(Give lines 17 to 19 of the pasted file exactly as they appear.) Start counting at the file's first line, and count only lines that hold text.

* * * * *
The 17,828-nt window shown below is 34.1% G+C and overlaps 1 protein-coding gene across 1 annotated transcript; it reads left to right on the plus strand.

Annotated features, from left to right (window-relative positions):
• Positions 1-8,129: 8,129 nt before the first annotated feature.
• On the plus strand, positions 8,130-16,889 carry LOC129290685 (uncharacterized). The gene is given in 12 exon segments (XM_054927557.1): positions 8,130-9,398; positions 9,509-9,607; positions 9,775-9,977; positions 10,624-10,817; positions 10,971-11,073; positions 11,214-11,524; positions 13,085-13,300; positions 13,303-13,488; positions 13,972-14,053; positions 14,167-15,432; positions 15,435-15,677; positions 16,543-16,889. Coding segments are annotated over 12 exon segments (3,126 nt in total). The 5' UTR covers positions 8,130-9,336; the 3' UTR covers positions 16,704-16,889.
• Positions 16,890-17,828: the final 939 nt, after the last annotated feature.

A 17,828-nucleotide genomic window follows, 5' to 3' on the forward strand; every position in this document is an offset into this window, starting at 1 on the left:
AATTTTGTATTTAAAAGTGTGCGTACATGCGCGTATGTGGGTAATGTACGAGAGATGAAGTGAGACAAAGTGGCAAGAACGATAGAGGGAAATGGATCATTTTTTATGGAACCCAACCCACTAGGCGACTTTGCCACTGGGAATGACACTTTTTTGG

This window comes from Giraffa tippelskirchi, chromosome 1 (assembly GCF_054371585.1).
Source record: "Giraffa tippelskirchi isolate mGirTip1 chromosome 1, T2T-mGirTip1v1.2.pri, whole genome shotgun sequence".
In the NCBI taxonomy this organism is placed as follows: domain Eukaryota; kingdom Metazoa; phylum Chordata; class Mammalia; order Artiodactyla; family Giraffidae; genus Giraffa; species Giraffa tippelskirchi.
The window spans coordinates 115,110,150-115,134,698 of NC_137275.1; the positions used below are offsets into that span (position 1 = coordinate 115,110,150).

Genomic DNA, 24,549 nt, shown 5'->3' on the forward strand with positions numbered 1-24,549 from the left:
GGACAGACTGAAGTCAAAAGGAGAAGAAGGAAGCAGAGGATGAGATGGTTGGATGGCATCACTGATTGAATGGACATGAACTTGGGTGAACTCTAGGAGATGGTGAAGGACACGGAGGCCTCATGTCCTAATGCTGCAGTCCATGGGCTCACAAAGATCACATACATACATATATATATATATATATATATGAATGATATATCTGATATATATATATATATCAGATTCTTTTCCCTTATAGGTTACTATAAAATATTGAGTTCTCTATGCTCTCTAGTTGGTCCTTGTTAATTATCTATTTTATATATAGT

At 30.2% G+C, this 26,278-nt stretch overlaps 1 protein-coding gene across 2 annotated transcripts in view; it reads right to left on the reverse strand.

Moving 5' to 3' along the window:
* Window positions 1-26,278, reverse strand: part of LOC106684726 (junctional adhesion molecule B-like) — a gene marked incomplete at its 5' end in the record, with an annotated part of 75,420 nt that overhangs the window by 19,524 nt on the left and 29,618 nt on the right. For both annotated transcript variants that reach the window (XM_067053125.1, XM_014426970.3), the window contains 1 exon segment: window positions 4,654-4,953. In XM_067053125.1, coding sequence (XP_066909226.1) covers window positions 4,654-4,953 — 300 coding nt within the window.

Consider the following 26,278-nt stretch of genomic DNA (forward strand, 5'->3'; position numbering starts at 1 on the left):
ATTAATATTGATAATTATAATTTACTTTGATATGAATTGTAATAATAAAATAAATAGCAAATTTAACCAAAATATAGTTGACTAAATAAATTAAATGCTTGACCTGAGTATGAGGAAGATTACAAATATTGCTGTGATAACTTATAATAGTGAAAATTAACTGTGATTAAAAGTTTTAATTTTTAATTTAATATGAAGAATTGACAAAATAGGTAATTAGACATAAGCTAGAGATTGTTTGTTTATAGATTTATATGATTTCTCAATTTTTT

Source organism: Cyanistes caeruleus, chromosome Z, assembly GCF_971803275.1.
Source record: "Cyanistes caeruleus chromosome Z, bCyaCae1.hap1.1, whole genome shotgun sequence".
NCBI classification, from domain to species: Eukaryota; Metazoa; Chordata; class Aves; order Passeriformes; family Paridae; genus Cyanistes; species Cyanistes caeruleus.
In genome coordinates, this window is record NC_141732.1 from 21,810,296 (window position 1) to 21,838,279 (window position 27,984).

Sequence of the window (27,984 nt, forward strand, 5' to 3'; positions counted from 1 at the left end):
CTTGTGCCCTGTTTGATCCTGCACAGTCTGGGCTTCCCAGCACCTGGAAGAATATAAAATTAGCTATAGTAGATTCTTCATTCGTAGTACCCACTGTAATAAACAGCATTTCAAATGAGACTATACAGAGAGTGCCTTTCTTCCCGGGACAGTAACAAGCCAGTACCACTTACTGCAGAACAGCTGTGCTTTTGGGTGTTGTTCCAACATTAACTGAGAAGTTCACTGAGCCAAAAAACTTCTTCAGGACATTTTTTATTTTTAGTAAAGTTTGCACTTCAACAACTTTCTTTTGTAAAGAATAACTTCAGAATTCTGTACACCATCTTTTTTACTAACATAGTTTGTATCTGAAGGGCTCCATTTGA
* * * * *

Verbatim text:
Consider the following 26,278-nt stretch of genomic DNA (forward strand, 5'->3'; position numbering starts at 1 on the left):
ATTAATATTGATAATTATAATTTACTTTGATATGAATTGTAATAATAAAATAAATAGCAAATTTAACCAAAATATAGTTGACTAAATAAATTAAATGCTTGACCTGAGTATGAGGAAGATTACAAATATTGCTGTGATAACTTATAATAGTGAAAATTAACTGTGATTAAAAGTTTTAATTTTTAATTTAATATGAAGAATTGACAAAATAGGTAATTAGACATAAGCTAGAGATTGTTTGTTTATAGATTTATATGATTTCTCAATTTTTT

Source organism: Cyanistes caeruleus, chromosome Z, assembly GCF_971803275.1.